Tabernacle of Cherves

Date: ca. 1220–1230

Geography: Made in Limoges, France

Culture: French

Medium: Copper (plaques): engraved, scraped, stippled, and gilt; (appliqués): repoussé, chased, engraved, scraped, and gilt; champlevé enamel: medium blue, turquoise, medium green, yellow, red, and white, modern wood mount

Dimensions: Closed: 33 × 19 3/4 × 10 3/4 in., 90 lb. (83.8 × 50.2 × 27.3 cm, 40.8 kg)
Open: 33 in. × 37 3/4 in. × 10 3/4 in. (83.8 × 95.9 × 27.3 cm)
Other (Proper right wing): 27 3/8 × 9 1/2 in. (69.5 × 24.1 cm)
Other (Proper left wing): 27 1/8 × 9 3/8 in. (68.9 × 23.8 cm)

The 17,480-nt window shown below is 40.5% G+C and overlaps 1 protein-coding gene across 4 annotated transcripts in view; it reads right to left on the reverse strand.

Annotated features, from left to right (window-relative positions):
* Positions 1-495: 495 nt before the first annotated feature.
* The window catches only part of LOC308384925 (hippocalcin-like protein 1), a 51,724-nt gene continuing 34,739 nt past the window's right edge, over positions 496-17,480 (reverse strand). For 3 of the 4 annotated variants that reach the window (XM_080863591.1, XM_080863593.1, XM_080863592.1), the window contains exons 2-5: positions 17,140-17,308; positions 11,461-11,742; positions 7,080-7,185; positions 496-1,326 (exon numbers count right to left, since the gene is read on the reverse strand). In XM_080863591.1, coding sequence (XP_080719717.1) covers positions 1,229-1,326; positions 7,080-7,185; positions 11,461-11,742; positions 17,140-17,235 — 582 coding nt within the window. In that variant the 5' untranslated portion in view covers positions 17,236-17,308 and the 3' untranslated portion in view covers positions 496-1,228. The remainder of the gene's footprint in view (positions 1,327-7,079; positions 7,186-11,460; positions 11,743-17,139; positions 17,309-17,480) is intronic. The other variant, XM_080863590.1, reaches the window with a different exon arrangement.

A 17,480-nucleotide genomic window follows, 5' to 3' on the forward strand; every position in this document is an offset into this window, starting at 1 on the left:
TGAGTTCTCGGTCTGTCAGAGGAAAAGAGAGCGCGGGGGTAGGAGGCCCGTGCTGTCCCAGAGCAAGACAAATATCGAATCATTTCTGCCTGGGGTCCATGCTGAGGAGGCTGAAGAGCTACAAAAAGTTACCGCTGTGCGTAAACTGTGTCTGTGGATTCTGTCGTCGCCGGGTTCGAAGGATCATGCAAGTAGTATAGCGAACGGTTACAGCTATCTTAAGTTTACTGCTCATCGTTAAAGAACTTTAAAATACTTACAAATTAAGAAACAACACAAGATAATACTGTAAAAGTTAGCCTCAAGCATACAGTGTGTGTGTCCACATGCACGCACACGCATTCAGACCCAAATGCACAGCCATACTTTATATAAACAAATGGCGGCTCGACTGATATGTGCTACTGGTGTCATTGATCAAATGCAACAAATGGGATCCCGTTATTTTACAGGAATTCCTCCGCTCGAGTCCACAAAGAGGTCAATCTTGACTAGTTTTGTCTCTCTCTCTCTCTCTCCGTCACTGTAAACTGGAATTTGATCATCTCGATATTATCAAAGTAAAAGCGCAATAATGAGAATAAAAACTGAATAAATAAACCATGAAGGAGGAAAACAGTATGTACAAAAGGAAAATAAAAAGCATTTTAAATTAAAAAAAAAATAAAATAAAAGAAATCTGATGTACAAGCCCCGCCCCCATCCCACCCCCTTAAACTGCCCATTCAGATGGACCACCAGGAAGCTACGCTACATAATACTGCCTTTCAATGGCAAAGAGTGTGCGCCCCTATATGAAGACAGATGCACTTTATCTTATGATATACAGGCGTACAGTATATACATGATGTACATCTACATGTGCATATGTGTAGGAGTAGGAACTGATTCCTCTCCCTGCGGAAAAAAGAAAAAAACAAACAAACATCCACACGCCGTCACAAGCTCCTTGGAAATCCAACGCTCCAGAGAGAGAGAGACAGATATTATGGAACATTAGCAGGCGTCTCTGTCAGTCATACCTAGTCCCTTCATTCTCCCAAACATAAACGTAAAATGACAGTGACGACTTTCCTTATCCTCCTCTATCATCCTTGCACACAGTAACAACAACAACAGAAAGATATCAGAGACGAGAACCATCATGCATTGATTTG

Classification: Enamels-Champlevé

Credit Line: Gift of J. Pierpont Morgan, 1917

Accession Number: 17.190.735

Description

This tabernacle is the most celebrated of the objects found at Cherves in 1896, near the site of a ruined priory of the Grandmont order at Gandory. The accomplished openwork medallions depict events following the Crucifixion, including the Holy Women at the tomb on Easter Sunday (center left) and the Doubting Thomas (upper right). With their strong emphasis on the physical Christ, these scenes are most appropriate for this cupboard, which was used for storing the bread of the Eucharist. It is one of the two tabernacles of Limoges work to survive.

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